Deconstructivism appeared on the scene in the 1980s. Inspired by its Postmodernist counterparts, Deconstructivism seeks to imply fragmentation of buildings through an absence of obvious harmony, continuity or symmetry. The result is a feeling of unpredictability and carefully controlled chaos all at once.

The name was earned by the movement’s chief aims to “disassemble” architecture and to break traditional rules and boundaries. The architectural movement also heavily drew inspiration from French philosophy. Key architects who worked in this style include Zaha Hadid, Peter Eisenman, Frank Gehry, Rem Koolhaas, Daniel Libeskind and Bernard Tschumi.

All these styles and more make up the legacy that created Modernist design as we know it today.

The Subsects of Modernist Architecture Part II

A few weeks ago on our blog, we began exploring the subsects of Modernist architecture and covered the Bauhaus, De Stijl and Constructivism movements. Modernism took the world by storm at the time of its invention — reimagining everything from painting to furniture to the built environment. Over time, that impact has continued to evolve and morph into many different directions. Here’s just a few of those iterations:


Expressionism is the fourth subsect of Modernism to emerge in the discipline’s early years. This architectural style existed simultaneously with the Bauhaus style, but stood in stark contrast to its counterpart. While Bauhaus architecture emphasized clean, linear design, Expressionism was an outburst of artistic emotion, encouraging fragmentation and distortion to express extreme feelings. These feelings were borne from the political turmoil at the time, when the German Revolution of 1919 led many to a utopian outlook and a romantic socialist agenda.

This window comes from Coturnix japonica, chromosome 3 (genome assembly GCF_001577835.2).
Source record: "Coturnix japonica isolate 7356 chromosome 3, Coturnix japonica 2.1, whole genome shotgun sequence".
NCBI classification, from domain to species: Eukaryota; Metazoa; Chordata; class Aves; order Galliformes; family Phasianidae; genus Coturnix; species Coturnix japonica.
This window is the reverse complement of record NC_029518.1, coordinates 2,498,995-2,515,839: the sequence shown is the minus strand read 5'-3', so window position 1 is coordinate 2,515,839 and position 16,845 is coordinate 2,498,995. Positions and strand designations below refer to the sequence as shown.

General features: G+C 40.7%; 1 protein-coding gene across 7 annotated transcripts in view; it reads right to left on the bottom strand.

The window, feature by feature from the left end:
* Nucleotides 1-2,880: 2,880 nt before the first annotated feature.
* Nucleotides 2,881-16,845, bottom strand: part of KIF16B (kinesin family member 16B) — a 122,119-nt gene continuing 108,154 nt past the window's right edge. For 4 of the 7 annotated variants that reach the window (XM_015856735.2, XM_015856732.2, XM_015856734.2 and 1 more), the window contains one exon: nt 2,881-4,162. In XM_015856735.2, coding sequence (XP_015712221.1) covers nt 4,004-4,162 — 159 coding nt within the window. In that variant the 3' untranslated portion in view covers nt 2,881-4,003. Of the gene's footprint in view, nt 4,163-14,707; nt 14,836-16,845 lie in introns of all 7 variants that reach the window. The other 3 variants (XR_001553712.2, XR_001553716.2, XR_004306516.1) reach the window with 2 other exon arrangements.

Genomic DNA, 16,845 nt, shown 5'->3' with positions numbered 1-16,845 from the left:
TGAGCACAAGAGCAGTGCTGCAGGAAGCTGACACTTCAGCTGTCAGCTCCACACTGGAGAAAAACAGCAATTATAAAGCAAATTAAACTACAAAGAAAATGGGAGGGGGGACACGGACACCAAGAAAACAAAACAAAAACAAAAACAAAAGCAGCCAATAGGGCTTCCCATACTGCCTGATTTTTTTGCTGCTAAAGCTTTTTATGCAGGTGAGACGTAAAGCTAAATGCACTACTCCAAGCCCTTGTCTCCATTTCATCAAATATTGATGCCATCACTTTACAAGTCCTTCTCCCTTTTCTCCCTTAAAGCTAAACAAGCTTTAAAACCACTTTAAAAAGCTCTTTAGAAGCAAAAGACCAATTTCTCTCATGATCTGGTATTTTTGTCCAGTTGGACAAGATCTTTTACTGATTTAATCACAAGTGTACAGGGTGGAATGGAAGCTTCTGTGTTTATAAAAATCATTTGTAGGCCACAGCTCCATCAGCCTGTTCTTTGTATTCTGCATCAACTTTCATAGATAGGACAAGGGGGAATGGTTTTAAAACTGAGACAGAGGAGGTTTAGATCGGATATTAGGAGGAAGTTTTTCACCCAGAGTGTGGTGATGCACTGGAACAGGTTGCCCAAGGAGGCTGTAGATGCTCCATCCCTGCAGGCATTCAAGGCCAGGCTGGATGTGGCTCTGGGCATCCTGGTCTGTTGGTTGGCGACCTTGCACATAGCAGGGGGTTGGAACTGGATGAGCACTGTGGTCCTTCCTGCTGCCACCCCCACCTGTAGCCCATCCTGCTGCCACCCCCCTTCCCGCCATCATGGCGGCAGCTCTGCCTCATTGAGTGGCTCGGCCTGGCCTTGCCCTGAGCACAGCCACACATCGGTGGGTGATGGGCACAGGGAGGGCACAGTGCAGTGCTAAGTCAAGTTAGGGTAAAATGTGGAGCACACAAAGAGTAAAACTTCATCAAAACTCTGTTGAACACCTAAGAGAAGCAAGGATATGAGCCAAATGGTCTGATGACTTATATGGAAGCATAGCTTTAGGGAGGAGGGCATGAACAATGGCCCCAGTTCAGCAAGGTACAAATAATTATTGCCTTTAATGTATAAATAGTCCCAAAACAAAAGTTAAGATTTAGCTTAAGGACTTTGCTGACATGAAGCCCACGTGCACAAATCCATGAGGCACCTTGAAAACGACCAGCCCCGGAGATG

Villa Tugendhat (Brno), 1928 by Ludwig Mies van der Rohe
Villa Tugendhat (Brno), 1928 by Ludwig Mies van der Rohe


As the name suggests, functionalism emphasizes one of the core traits of modernism: “form follows function.” The style, which emerged in Europe in the 1930s, touted that the design of a building should reflect its function and purpose. In the wake of World War I, this philosophy played its part in the larger desire to create a new and better world for people. This socialist and humanist philosophy was evident in many of the designs from this subsect of Modernism. 

The original Barcelona Pavilion, 1928-29, by Ludwig Mies van der Rohe.
The original Barcelona Pavilion, 1928-29, by Ludwig Mies van der Rohe.


Minimalism is another subsect of Modernist architecture that emerged mid-century. Inspired by its predecessors, the De Stijl and Bauhaus movements, Minimalism is perhaps one of the most recognizable Modernist styles. Distinguished by its straight-forward design, stripped of ornamentation and decoration, Minimalism drove design back to its bare essentials. The movement was inspired by the hustle and bustle of urban life as well as influenced by Japanese architecture. Figures such as Ludwig Mies van der Rohe popularized the design; it continued to evolve throughout the decades and can be seen in contemporary Modernist architecture today.

Stay tuned for more features on the many subsects of Modernist architecture.